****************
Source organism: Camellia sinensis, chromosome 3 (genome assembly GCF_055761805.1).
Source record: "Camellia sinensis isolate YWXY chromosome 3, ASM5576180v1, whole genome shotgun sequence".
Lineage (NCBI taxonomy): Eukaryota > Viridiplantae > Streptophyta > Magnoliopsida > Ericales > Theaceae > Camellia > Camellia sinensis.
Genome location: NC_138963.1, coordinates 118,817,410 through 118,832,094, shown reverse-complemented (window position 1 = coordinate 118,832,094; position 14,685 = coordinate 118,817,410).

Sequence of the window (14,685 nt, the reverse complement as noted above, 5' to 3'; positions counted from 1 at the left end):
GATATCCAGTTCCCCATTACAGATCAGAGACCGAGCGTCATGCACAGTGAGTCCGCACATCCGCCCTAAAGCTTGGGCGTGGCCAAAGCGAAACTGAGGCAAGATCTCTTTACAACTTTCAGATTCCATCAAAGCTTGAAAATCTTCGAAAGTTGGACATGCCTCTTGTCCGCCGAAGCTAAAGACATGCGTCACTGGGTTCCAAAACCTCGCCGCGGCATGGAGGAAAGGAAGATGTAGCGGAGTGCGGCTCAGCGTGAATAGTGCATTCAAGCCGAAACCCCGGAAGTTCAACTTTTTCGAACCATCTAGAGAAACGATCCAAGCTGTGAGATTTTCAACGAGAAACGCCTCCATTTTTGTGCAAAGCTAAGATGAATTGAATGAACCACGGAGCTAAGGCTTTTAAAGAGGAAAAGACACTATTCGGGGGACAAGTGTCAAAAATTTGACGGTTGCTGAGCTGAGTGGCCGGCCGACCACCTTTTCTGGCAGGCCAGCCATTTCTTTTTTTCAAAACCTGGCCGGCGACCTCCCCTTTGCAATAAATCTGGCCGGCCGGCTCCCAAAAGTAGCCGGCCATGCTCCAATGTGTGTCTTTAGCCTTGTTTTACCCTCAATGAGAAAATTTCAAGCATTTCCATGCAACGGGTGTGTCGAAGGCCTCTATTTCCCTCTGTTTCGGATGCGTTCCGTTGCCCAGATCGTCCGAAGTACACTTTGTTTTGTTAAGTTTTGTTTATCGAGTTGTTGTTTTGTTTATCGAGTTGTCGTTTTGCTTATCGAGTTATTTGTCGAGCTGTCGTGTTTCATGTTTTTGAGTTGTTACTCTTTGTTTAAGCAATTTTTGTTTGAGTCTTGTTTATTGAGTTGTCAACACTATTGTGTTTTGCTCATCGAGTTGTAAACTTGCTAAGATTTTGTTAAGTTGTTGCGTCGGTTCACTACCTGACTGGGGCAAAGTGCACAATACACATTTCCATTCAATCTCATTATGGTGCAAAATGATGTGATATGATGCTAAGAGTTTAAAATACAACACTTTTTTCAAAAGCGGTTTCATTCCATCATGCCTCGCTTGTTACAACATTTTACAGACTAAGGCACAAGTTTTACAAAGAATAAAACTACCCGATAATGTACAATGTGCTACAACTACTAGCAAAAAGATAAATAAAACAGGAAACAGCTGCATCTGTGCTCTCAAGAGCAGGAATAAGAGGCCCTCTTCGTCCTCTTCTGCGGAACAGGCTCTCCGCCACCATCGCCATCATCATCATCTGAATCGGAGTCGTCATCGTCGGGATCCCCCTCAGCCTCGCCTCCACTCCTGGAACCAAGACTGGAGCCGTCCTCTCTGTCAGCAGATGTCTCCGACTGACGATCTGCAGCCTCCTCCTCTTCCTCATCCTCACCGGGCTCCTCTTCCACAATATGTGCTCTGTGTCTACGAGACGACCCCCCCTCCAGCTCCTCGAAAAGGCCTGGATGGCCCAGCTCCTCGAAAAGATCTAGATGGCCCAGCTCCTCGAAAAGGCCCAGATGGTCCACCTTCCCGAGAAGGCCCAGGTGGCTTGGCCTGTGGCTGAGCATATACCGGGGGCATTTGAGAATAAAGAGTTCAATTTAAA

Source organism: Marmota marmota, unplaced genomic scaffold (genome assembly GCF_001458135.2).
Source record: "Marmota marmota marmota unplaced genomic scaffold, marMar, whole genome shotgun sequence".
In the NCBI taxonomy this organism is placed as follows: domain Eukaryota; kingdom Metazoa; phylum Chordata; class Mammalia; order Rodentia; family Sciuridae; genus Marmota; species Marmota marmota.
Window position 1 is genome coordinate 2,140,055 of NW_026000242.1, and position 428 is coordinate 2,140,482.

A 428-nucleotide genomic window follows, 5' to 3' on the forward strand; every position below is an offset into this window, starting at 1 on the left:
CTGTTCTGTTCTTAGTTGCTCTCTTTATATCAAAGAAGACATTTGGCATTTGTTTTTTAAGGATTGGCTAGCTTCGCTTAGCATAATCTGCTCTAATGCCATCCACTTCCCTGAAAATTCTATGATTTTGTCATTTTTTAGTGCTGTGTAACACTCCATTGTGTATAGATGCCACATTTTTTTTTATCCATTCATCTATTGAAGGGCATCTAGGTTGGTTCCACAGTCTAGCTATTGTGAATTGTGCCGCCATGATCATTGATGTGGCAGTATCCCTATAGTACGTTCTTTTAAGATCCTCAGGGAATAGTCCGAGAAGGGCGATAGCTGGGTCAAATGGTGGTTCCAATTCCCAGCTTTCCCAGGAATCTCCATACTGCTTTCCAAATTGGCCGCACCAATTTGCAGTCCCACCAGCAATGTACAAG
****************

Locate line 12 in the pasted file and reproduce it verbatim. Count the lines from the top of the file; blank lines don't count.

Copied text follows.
CTGTTCTGTTCTTAGTTGCTCTCTTTATATCAAAGAAGACATTTGGCATTTGTTTTTTAAGGATTGGCTAGCTTCGCTTAGCATAATCTGCTCTAATGCCATCCACTTCCCTGAAAATTCTATGATTTTGTCATTTTTTAGTGCTGTGTAACACTCCATTGTGTATAGATGCCACATTTTTTTTTATCCATTCATCTATTGAAGGGCATCTAGGTTGGTTCCACAGTCTAGCTATTGTGAATTGTGCCGCCATGATCATTGATGTGGCAGTATCCCTATAGTACGTTCTTTTAAGATCCTCAGGGAATAGTCCGAGAAGGGCGATAGCTGGGTCAAATGGTGGTTCCAATTCCCAGCTTTCCCAGGAATCTCCATACTGCTTTCCAAATTGGCCGCACCAATTTGCAGTCCCACCAGCAATGTACAAG